MARTÍNEZ: That's so The Department of Energy can review whether these plants are in the public's interest, especially given their outsized contribution to climate change. The decision comes as Louisiana has been moving forward with what would be the country's largest natural-gas export terminal.

FADEL: Halle Parker, with member station WWNO in New Orleans joins us to discuss this. Hi, Halle.


FADEL: So how big of a decision is this?

PARKER: Well, I would say it's huge. You know, over the past few years, there's been this, like, massive, rapid buildout of new natural gas terminals in the U.S., so much so that the U.S. is now the world's largest exporter of gas. And the projects that are being built right now could almost double U.S. export capacity by the end of the decade, even without the 17 other proposals that are in front of the Energy Department. And, you know, here in Louisiana, we've really been ground zero for this expansion that the gas industry is proposing - well, us in Texas - and this decision would start to slow that development down. On a call yesterday with reporters, Energy Secretary Jennifer Granholm put it this way.


JENNIFER GRANHOLM: A lot has happened in the past decade since this program was created, and we need to have an even greater understanding.

PARKER: So this pause gives the Biden administration a chance to review what the impacts of this buildout have been, whether that's economically on public health, and also when it comes to addressing planet warming emissions that cause climate change.

FADEL: And how is the gas industry responding to the pause?

PARKER: Well, you can say they're up in arms.


PARKER: Industry groups argue this decision could hurt relationships with allies, like Europe, that started importing more gas from the U.S. after the Ukraine war began. They're framing this as Europe needs this gas to survive. And industry groups say this flies in the face of Biden's promises back in 2022, when he pledged to supply countries. But I will say that's not entirely true. Numerous studies and senior administration officials say the pipeline of projects that are already underway are enough to meet those energy needs.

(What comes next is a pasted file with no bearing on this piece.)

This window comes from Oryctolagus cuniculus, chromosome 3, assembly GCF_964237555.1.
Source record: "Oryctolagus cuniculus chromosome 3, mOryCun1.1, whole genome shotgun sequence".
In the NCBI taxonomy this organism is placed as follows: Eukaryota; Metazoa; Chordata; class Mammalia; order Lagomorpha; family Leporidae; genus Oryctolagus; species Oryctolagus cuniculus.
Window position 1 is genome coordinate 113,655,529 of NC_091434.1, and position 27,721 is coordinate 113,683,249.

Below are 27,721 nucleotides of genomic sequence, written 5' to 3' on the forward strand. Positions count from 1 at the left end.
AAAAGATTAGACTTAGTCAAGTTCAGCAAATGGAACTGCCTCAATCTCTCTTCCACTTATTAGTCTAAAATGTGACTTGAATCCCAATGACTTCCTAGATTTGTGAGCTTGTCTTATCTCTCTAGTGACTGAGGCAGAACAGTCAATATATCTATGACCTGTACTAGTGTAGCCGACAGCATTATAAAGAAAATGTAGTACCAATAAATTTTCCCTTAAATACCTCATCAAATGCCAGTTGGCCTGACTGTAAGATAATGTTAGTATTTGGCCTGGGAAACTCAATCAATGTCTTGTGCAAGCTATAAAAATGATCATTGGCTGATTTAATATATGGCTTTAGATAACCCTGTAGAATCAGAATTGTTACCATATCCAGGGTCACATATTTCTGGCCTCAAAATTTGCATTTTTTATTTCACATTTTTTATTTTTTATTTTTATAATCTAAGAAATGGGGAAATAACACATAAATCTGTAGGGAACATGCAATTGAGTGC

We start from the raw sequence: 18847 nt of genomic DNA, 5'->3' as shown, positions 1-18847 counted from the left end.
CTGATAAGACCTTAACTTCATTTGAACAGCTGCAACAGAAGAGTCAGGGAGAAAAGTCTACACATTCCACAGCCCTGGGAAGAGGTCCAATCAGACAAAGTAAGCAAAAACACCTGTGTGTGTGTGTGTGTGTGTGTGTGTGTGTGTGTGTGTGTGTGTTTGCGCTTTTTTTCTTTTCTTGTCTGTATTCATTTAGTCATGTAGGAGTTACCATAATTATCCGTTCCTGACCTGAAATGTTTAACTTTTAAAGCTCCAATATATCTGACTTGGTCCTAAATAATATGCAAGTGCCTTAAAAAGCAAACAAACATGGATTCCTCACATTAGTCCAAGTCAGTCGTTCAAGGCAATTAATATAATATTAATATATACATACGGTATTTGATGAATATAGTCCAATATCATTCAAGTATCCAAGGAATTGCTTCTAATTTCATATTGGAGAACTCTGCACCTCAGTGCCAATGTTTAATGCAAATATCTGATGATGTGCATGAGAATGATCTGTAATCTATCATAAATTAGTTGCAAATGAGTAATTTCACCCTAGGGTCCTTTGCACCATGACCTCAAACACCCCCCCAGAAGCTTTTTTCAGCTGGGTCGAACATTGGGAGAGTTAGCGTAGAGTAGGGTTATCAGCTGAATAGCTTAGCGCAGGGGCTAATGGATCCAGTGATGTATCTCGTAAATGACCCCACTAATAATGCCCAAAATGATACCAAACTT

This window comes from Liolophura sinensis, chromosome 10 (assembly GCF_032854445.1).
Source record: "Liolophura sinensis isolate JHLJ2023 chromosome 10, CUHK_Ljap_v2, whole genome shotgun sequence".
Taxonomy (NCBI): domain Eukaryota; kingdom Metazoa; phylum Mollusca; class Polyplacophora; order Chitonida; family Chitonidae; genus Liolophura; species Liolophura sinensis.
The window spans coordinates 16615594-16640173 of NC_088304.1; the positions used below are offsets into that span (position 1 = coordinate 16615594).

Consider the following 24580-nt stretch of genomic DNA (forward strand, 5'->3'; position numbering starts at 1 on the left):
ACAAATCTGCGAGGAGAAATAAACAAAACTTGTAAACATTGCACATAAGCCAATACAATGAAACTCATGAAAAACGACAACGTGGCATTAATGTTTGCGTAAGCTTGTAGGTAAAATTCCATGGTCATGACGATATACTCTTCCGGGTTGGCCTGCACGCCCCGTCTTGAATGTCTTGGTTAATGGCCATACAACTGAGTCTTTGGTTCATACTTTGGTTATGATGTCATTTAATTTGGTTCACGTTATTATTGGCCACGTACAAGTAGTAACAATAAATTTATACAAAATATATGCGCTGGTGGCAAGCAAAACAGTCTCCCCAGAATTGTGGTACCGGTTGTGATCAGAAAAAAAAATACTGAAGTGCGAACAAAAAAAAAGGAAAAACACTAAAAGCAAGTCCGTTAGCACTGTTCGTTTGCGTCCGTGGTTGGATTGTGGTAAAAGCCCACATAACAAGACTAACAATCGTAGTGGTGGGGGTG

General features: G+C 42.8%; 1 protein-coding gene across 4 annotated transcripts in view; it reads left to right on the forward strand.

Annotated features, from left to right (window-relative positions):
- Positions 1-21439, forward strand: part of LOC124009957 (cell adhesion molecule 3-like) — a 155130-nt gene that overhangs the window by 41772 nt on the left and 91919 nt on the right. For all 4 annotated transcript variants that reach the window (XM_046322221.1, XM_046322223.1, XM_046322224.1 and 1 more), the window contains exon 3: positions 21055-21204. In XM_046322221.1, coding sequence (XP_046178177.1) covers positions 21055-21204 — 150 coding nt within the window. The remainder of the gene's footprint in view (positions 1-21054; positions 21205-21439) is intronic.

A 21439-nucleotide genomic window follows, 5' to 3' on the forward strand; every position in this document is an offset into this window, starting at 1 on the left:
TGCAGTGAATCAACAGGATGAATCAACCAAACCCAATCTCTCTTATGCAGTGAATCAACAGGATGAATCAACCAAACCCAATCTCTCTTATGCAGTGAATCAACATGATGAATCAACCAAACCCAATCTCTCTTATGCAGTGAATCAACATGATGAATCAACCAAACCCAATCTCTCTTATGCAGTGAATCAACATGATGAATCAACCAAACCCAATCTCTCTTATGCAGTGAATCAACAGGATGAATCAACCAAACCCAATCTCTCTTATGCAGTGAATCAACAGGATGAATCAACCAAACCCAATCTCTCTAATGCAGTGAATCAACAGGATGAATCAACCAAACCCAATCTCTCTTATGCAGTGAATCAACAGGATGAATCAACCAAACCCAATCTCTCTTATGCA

FADEL: Now, climate activists are applauding this decision. What are you hearing in Louisiana?

PARKER: Well, this kind of pressure has been building for months, as national environmental groups have ramped up their own campaigns against this expansion for natural gas exports. Just last week, I was at a protest in New Orleans, and hundreds of people, from fishermen to climate activists, across the Gulf Coast came together - people like Roishetta Ozane, who's been opposing this project for years. She says this decision signals the Biden administration is finally listening, and the president is delivering exactly what they've asked for.

ROISHETTA OZANE: There's still some big things that we're working on, but in this moment, we are celebrating. We're breathing a little easier.

PARKER: Yeah. Ozane says they're playing a long game. And they're going to look to ensure that the people that are most affected by these plans are included in the Department of Energy's review.

FADEL: So this is a pause. I mean, how long does this go on? What happens next?

PARKER: Yeah. So the Energy Department is going to start this review of the proposed natural-gas export projects. But senior administration officials say it's not clear how long this review will take. The pause is going to last as long as the review takes, but it will likely go through November and the election.

FADEL: That's Halle Parker with member station WWNO. Thanks, Halle.

PARKER: Thanks, Leila. Transcript provided by NPR, Copyright NPR.

NPR transcripts are created on a rush deadline by an NPR contractor. This text may not be in its final form and may be updated or revised in the future. Accuracy and availability may vary. The authoritative record of NPR’s programming is the audio record.

A Martínez is one of the hosts of Morning Edition and Up First. He came to NPR in 2021 and is based out of NPR West.
Leila Fadel is a national correspondent for NPR based in Los Angeles, covering issues of culture, diversity, and race.